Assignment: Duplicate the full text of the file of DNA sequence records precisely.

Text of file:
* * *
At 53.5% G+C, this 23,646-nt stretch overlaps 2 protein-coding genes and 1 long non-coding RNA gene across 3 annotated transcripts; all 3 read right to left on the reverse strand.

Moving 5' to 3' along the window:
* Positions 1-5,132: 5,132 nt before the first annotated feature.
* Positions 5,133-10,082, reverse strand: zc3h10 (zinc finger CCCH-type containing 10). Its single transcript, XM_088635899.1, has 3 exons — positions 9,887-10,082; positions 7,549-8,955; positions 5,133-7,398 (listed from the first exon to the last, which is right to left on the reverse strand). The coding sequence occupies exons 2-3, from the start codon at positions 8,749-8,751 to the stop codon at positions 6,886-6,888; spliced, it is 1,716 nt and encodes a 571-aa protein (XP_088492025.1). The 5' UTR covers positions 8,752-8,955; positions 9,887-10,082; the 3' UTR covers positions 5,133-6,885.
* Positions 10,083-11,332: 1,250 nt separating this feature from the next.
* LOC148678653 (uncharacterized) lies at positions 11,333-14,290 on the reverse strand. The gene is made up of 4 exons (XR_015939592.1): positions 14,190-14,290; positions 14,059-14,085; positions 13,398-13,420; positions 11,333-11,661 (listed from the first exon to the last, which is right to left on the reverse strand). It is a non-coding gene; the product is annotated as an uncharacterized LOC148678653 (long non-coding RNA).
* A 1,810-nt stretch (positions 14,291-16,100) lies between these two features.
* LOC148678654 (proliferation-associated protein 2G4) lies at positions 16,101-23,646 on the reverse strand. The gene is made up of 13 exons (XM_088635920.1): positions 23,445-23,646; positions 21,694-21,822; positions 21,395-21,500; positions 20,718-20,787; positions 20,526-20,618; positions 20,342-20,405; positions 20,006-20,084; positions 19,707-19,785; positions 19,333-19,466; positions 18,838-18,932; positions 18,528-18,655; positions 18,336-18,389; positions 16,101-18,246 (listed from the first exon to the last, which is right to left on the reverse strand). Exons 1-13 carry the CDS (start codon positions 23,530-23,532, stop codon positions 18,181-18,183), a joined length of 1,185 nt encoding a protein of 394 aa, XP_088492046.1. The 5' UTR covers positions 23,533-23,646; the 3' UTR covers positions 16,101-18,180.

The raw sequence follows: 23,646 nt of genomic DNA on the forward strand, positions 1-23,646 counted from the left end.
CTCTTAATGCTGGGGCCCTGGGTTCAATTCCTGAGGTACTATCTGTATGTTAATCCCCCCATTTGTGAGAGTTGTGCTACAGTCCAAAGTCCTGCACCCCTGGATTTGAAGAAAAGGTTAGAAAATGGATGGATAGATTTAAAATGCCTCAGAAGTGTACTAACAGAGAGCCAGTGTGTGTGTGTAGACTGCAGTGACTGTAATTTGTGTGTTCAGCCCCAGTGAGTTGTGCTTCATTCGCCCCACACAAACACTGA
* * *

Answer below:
At 53.5% G+C, this 23,646-nt stretch overlaps 2 protein-coding genes and 1 long non-coding RNA gene across 3 annotated transcripts; all 3 read right to left on the reverse strand.

Moving 5' to 3' along the window:
* Positions 1-5,132: 5,132 nt before the first annotated feature.
* Positions 5,133-10,082, reverse strand: zc3h10 (zinc finger CCCH-type containing 10). Its single transcript, XM_088635899.1, has 3 exons — positions 9,887-10,082; positions 7,549-8,955; positions 5,133-7,398 (listed from the first exon to the last, which is right to left on the reverse strand). The coding sequence occupies exons 2-3, from the start codon at positions 8,749-8,751 to the stop codon at positions 6,886-6,888; spliced, it is 1,716 nt and encodes a 571-aa protein (XP_088492025.1). The 5' UTR covers positions 8,752-8,955; positions 9,887-10,082; the 3' UTR covers positions 5,133-6,885.
* Positions 10,083-11,332: 1,250 nt separating this feature from the next.
* LOC148678653 (uncharacterized) lies at positions 11,333-14,290 on the reverse strand. The gene is made up of 4 exons (XR_015939592.1): positions 14,190-14,290; positions 14,059-14,085; positions 13,398-13,420; positions 11,333-11,661 (listed from the first exon to the last, which is right to left on the reverse strand). It is a non-coding gene; the product is annotated as an uncharacterized LOC148678653 (long non-coding RNA).
* A 1,810-nt stretch (positions 14,291-16,100) lies between these two features.
* LOC148678654 (proliferation-associated protein 2G4) lies at positions 16,101-23,646 on the reverse strand. The gene is made up of 13 exons (XM_088635920.1): positions 23,445-23,646; positions 21,694-21,822; positions 21,395-21,500; positions 20,718-20,787; positions 20,526-20,618; positions 20,342-20,405; positions 20,006-20,084; positions 19,707-19,785; positions 19,333-19,466; positions 18,838-18,932; positions 18,528-18,655; positions 18,336-18,389; positions 16,101-18,246 (listed from the first exon to the last, which is right to left on the reverse strand). Exons 1-13 carry the CDS (start codon positions 23,530-23,532, stop codon positions 18,181-18,183), a joined length of 1,185 nt encoding a protein of 394 aa, XP_088492046.1. The 5' UTR covers positions 23,533-23,646; the 3' UTR covers positions 16,101-18,180.

The raw sequence follows: 23,646 nt of genomic DNA on the forward strand, positions 1-23,646 counted from the left end.
CTCTTAATGCTGGGGCCCTGGGTTCAATTCCTGAGGTACTATCTGTATGTTAATCCCCCCATTTGTGAGAGTTGTGCTACAGTCCAAAGTCCTGCACCCCTGGATTTGAAGAAAAGGTTAGAAAATGGATGGATAGATTTAAAATGCCTCAGAAGTGTACTAACAGAGAGCCAGTGTGTGTGTGTAGACTGCAGTGACTGTAATTTGTGTGTTCAGCCCCAGTGAGTTGTGCTTCATTCGCCCCACACAAACACTGA